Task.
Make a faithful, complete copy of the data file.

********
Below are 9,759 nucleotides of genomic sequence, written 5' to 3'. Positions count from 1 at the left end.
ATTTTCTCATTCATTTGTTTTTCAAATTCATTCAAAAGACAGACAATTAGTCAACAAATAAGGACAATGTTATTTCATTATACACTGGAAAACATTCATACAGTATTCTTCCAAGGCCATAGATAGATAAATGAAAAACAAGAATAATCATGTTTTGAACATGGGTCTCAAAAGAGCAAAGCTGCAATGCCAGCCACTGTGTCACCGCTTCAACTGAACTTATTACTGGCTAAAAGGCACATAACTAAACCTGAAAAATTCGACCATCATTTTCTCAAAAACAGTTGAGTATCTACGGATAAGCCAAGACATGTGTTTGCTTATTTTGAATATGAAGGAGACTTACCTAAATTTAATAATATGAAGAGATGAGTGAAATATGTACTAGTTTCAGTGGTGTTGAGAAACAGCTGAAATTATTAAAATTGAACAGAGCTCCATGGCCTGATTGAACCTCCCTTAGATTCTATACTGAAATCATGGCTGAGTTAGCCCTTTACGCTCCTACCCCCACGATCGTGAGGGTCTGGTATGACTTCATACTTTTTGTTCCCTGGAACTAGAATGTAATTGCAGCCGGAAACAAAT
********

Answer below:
Below are 9,759 nucleotides of genomic sequence, written 5' to 3'. Positions count from 1 at the left end.
ATTTTCTCATTCATTTGTTTTTCAAATTCATTCAAAAGACAGACAATTAGTCAACAAATAAGGACAATGTTATTTCATTATACACTGGAAAACATTCATACAGTATTCTTCCAAGGCCATAGATAGATAAATGAAAAACAAGAATAATCATGTTTTGAACATGGGTCTCAAAAGAGCAAAGCTGCAATGCCAGCCACTGTGTCACCGCTTCAACTGAACTTATTACTGGCTAAAAGGCACATAACTAAACCTGAAAAATTCGACCATCATTTTCTCAAAAACAGTTGAGTATCTACGGATAAGCCAAGACATGTGTTTGCTTATTTTGAATATGAAGGAGACTTACCTAAATTTAATAATATGAAGAGATGAGTGAAATATGTACTAGTTTCAGTGGTGTTGAGAAACAGCTGAAATTATTAAAATTGAACAGAGCTCCATGGCCTGATTGAACCTCCCTTAGATTCTATACTGAAATCATGGCTGAGTTAGCCCTTTACGCTCCTACCCCCACGATCGTGAGGGTCTGGTATGACTTCATACTTTTTGTTCCCTGGAACTAGAATGTAATTGCAGCCGGAAACAAAT